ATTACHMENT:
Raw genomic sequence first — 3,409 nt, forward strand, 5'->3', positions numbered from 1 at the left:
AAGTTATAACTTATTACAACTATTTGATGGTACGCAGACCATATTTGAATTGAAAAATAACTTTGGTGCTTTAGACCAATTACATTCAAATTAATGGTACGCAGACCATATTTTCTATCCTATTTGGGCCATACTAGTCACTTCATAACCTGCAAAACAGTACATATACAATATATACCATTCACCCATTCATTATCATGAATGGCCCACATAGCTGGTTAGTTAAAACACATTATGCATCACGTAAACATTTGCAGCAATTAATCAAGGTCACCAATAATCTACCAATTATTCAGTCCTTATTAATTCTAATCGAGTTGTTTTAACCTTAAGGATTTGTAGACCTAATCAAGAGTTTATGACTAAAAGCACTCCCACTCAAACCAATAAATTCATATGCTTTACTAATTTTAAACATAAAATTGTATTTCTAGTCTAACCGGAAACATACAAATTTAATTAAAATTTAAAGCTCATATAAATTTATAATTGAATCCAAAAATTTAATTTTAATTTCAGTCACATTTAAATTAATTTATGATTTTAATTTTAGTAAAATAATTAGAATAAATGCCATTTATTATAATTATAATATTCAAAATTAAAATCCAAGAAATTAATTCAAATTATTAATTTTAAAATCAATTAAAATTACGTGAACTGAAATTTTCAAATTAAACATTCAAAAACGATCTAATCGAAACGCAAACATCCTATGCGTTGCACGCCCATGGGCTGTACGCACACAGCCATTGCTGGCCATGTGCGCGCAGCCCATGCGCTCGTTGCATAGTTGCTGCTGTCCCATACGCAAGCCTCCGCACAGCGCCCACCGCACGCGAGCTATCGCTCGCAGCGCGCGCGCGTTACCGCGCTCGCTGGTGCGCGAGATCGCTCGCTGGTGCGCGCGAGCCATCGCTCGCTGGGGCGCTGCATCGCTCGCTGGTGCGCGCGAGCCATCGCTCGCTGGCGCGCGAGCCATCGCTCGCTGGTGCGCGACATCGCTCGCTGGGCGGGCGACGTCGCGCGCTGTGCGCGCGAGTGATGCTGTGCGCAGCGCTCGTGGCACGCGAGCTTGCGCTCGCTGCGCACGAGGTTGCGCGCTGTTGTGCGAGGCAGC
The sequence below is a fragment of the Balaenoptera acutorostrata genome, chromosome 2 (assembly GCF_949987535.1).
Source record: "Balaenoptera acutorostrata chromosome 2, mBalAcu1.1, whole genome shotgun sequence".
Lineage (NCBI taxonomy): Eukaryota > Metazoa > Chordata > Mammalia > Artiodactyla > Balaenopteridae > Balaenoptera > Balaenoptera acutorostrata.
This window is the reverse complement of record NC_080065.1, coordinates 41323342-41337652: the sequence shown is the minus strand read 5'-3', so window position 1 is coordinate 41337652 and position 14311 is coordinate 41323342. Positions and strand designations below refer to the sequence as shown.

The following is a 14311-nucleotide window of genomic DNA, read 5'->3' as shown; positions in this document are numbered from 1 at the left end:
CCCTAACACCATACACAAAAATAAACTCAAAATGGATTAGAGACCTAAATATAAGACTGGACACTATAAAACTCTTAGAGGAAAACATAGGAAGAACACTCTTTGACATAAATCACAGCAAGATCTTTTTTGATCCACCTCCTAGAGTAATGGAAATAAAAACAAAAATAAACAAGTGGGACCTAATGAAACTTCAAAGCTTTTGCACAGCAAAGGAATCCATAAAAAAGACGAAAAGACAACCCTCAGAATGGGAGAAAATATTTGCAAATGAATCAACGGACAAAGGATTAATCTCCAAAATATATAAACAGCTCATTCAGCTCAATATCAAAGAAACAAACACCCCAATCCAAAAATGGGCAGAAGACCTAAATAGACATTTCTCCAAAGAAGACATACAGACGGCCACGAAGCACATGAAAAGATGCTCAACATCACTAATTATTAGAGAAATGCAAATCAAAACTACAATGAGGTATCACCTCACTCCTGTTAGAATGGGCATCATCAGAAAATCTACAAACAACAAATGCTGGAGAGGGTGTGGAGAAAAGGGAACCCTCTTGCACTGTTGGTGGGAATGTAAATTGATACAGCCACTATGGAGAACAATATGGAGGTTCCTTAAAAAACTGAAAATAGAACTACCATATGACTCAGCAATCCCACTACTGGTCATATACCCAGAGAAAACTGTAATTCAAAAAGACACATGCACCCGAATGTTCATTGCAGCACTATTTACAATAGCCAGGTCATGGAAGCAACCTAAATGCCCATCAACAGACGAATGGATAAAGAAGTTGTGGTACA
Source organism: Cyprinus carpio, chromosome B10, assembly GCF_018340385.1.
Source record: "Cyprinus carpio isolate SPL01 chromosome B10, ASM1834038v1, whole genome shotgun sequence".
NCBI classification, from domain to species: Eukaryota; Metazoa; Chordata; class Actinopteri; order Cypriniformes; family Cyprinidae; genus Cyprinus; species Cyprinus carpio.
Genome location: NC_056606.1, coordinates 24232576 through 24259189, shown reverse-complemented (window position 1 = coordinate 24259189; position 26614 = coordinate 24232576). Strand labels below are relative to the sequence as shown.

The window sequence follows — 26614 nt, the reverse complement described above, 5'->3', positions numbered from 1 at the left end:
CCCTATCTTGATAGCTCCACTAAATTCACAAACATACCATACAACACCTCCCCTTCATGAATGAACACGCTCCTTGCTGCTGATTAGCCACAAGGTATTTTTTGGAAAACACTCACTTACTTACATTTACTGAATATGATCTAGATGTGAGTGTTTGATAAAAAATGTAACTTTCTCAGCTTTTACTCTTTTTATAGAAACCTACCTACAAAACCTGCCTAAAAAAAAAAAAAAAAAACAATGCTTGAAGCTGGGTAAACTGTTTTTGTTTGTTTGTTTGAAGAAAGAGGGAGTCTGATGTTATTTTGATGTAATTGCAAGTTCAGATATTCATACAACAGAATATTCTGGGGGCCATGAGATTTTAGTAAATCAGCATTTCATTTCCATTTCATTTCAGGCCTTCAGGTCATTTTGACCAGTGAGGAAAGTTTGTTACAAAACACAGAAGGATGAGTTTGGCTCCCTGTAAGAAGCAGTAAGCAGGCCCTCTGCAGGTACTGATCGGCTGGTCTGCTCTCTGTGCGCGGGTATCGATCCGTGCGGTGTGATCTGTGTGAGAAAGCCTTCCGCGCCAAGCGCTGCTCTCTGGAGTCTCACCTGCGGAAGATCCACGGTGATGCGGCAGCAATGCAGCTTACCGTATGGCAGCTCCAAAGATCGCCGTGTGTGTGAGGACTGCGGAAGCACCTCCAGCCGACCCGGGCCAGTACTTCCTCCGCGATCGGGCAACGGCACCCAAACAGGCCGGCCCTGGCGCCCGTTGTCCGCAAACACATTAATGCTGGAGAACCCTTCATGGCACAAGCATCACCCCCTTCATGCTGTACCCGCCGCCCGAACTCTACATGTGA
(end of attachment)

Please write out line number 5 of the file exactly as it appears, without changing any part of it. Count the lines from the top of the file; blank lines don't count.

Lineage (NCBI taxonomy): Eukaryota > Metazoa > Chordata > Mammalia > Artiodactyla > Balaenopteridae > Balaenoptera > Balaenoptera acutorostrata.